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Sep 14, 2008 02:54 PM

Cheese sauce problems - need help!

In the last few months, I've completely lost the ability to make my favorite mac n' cheese recipe. The recipe is nothing fancy, but I've listed it below for troubleshooting purposes. This is for 3 C uncooked macaroni (cooked according to the package).

Whisk together 1/3 C flour + 2 2/3 C milk, bring to a simmer, and cook for about 8 min. till thick. (No problems using skim milk, evaporated fat-free milk, or not-skim milk.)
Add cheese: 1/2 C grated parmesan, 1 1/4 C shredded cheddar, and 3/4 C shredded Swiss (2 1/2 C total). Stir in, then add to noodles and bake...

My recent problem has been that when I add the cheese - slowly, stirring, like a good little cook! - it lumps up, and I end up with globs of stringy melted cheese amidst my noodles-in-milk. The only thing I can think of is that I used to use fontina instead of Swiss (as per the recipe!) but lately we've had Swiss on hand so I've used that instead. Could that be the problem? Any other ideas? I am getting very sad...

Thanks in advance!

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  1. You mention using Fontina in place of Swiss; then you say "lately we've had Swiss on hand so I've used that instead". Does that mean that the problem went away with your return to Swiss? From your description, the only thing that comes to my mind is that your roux may too hot when you introduce the cheese (cheese should never be allowed to reach boiling temperatures when preparing sauces. I also assume you are shredding the cheese before introducing it, a little at a time (let first handful melt before adding the next)

    1. Are you grating the cheese yourself? Because pre-grated, packaged cheeses sometimes cause that problem because they are coated with something.

      Also, Swiss AND Parmesan would be a combo of two low moisture cheeses that are inherrently sticky and stringy when melted. Try adding a little cream cheese to see if it creams them up.

      Or, better, go back to the Fontina or try Gruyere or aged gouda (12 -18 mos) instead of Swiss. Gruyere would be less expensive.

      1 Reply
      1. re: kc girl

        Thanks - these are good tips. The white sauce may have been too hot; I'll let it cool before my next attempt. And it sounds like the Swiss (the more recent addition) may be the culprit... we'll ditch that and go for Fontina instead, along with home-grated cheddar.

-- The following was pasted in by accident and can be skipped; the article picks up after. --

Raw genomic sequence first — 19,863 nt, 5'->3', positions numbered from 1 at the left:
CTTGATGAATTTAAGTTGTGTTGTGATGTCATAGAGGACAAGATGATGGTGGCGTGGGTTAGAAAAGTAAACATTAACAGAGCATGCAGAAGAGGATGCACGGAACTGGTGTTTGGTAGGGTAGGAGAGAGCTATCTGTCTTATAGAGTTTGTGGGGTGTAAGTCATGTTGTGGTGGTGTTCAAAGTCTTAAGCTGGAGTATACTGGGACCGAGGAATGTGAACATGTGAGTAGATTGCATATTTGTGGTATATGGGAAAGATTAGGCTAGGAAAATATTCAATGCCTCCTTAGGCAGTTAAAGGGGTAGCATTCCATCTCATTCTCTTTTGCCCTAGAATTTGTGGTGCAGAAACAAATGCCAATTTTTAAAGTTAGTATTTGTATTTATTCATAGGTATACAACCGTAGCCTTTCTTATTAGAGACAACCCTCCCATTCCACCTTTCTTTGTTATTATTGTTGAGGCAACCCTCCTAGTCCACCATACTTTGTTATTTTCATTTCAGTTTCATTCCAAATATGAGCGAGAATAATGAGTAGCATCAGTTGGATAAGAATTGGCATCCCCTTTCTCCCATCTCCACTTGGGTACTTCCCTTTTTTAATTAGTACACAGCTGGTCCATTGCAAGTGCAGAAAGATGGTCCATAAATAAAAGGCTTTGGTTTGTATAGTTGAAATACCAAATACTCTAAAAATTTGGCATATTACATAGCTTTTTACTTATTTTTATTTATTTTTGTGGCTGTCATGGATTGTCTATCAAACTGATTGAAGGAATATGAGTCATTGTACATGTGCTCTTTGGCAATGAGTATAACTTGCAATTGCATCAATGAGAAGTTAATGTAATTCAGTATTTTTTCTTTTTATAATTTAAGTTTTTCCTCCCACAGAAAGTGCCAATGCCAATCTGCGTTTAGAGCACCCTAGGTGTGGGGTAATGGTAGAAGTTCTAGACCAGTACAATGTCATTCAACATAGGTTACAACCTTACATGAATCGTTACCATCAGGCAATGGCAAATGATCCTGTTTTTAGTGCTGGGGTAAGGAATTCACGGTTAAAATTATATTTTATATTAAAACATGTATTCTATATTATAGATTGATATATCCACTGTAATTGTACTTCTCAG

I appreciate your help!

      2. I always start with a bechamel instead of the way you're making white sauce -- grated cheese always seems to combine well when I use that method. So here you go, in case you want to try something slightly different:

        Melt 2 T. butter in a saucepan, add 2 T. flour, and cook over low heat for about 2 minutes, enough time to cook out the floury taste but not to brown it. Then, while whisking, slowly pour in 1 1/2 C. milk, whisking after each addition until fully incorporated. Bring up to a boil, then turn to med-low, and whisk until thickened.

        You can put the grated cheese into this sauce right when you take it off the heat. Also add salt and pepper to taste at this point, and a little cayenne pepper if you want the added kick.

        Of course, the recipe can be doubled if you want more sauce for your macaroni. Just use a saucepan that's big enough, so the milk doesn't boil over and go everywhere. Yes, this has happened to me.

        1. Oh, that's easy. You didn't build your white sauce correctly.

          There is a process you must follow. First, you must have an adequate amount of roux (butter *and* flour, not just flour) to the amount of milk. The stability and thickness of your sauce will be depend on this proportion. For a thin sauce it is usually one tablespoon *each* of flour and butter to every cup of milk; for a thicker sauce it will be two tablespoons each. You cook the butter and flour together on medium-low heat for about five minutes, until the looks an ivory color (what chefs call blond) and smells nutty when you get close. This also prevents lumps. Your goal is to get the fat and the starch in the flour to link up on a molecular level -- and that takes more than a minute or two.

          Then you can whisk in a single ladle of already heated milk (that you have in a separate saucepan near). Once that is incorporated and the mixture thickens, gradually (meaning, ladle by ladle) add the rest of the milk. Keep whisking and the mixture will thicken and become glossy. Remember, you cannot add all the milk at once or you overwhelm the mixture and defeat your purpose.

          Once all the milk has been added, reduce heat to low and cook the mixture for 5-7 minutes, whisking frequently, to give the starch molecules the time to grab onto all that liquid and hold it securely -- and when it's thick and glossy and absolutely smooth -- take the white sauce off the heat, and it will be happy to incorporate your grated cheese handful by handful. It's chemistry. You have to have the right proportions, and you can't rush the process.

          The addition of a teeny amount of Colman's Hot Mustard (this is a powder) will add both flavor and kick, as well as act as an emulsifier so your sauce doesn't become grainy. It will be very creamy. You have to make enough, of course, to coat your macaroni, with a little extra to put on the top. I like to finish the mac ā€˜nā€™ cheese under the broiler for 2-3 minutes.

          The same problem is also discussed here: